Cognitive function is usually affected, with dementia usually occurring. Initially, the patient generally is aware that the disease is responsible for the myriad dysfunctions that are occurring. The mental and emotional changes that occur may be more devastat-ing to the patient and family than the abnormal movements. Per-sonality changes may result in nervous, irritable, or impatient behaviors. In the early stages, patients are particularly subject to uncontrollable fits of anger, profound, often suicidal depression, apathy, anxiety, psychosis, or euphoria (Hofmann, 1999). Judg-ment and memory are impaired, and dementia eventually ensues. Hallucinations, delusions, and paranoid thinking may precede the appearance of disjointed movements. Emotional symptoms often become less acute as the disease progresses.

Assessment and Diagnostic Findings

The diagnosis is made based on the clinical presentation of char-acteristic symptoms, a positive family history, and exclusion of other causes. Imaging studies, such as CT and MRI, may show atrophy of the caudate nuclei once the disease is well established (Bradley et al., 2000).

 

A genetic marker for Huntington’s has been identified through the use of recombinant DNA technology. As a result, re-searchers can now identify presymptomatic individuals who will develop this disease. Although this presymptomatic test can re-move the uncertainty, it offers no hope of cure or even specific prediction of the timing of its onset. Researchers continue to study the genetic causes that lead to the death of brain cells (Bradley et al., 2000).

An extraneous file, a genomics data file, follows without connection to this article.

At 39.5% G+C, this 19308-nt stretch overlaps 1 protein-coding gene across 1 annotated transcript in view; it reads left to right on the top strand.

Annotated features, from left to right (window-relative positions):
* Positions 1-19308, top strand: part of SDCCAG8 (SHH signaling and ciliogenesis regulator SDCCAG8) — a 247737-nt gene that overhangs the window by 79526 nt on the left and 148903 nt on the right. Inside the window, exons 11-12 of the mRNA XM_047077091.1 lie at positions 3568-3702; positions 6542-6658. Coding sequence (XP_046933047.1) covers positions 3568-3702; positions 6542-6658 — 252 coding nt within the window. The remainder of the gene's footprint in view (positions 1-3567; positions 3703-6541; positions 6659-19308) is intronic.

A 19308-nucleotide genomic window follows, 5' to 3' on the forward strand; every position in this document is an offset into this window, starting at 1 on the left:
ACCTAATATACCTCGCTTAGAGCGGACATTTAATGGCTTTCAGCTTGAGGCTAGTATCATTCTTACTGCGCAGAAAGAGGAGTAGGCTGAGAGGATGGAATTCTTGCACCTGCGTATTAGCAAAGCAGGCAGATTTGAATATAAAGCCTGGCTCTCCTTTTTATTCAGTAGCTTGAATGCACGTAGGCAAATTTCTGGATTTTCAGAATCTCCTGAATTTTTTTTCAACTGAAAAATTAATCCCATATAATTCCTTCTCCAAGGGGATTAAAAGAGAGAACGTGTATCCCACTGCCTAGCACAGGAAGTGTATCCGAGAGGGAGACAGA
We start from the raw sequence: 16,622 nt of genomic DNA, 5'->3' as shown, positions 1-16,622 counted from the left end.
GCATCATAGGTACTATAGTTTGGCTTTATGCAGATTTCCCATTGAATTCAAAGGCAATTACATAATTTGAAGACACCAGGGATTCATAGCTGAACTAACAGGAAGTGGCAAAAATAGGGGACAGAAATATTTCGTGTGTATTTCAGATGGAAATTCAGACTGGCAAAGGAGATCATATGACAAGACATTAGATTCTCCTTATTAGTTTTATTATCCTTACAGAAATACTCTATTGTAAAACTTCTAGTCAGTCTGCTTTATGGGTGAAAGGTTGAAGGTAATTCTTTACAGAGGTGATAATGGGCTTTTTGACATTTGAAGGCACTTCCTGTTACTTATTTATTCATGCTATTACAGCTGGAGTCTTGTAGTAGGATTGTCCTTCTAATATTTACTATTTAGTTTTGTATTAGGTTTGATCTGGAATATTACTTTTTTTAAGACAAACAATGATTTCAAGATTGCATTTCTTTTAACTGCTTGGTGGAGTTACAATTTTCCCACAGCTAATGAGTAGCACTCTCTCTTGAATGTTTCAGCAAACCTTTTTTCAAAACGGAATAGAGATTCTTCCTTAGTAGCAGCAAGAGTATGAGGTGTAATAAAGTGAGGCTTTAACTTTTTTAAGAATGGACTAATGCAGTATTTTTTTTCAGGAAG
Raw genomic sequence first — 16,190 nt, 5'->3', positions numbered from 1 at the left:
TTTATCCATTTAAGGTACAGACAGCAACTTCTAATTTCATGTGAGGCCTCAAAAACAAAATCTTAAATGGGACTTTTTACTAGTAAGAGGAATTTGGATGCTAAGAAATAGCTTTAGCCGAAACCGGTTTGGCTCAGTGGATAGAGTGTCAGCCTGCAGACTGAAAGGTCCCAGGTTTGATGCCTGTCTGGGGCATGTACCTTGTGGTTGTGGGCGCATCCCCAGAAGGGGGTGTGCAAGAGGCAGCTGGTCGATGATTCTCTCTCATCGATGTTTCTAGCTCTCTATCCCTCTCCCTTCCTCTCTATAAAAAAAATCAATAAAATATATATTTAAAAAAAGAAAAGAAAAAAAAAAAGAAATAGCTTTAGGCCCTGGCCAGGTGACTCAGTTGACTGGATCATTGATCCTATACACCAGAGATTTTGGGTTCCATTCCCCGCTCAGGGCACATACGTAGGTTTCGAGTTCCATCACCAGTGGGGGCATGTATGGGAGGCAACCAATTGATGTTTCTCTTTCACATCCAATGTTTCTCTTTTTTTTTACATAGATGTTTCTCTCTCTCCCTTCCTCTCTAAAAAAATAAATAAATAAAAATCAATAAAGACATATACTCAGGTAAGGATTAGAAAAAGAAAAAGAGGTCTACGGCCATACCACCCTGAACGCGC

Management

 

Although no treatment halts or reverses the underlying process, several methods of management have fairly good palliative results (Bradley et al., 2000; Sawle, 1999). Thiothixene hydrochloride (Navane) and haloperidol decanoate (Haldol), which predomi-nantly block dopamine receptors, improve the chorea in many patients (Bradley et al., 2000). Chorea also is lessened by reser-pine (depletes presynaptic dopamine) and tetrabenazine (reduces dopaminergic transmission). Motor signs must be assessed and evaluated on an ongoing basis so that optimal therapeutic drug levels can be reached. Akathisia (motor restlessness) in the over-medicated patient is dangerous because it may be mistaken for the restless fidgeting of the illness and consequently can be over-looked.

In certain types of the disease, hypokinetic motor impairment resembles parkinsonism. In patients who present with rigidity, some temporary benefit may be obtained from antiparkinson medication, such as levodopa.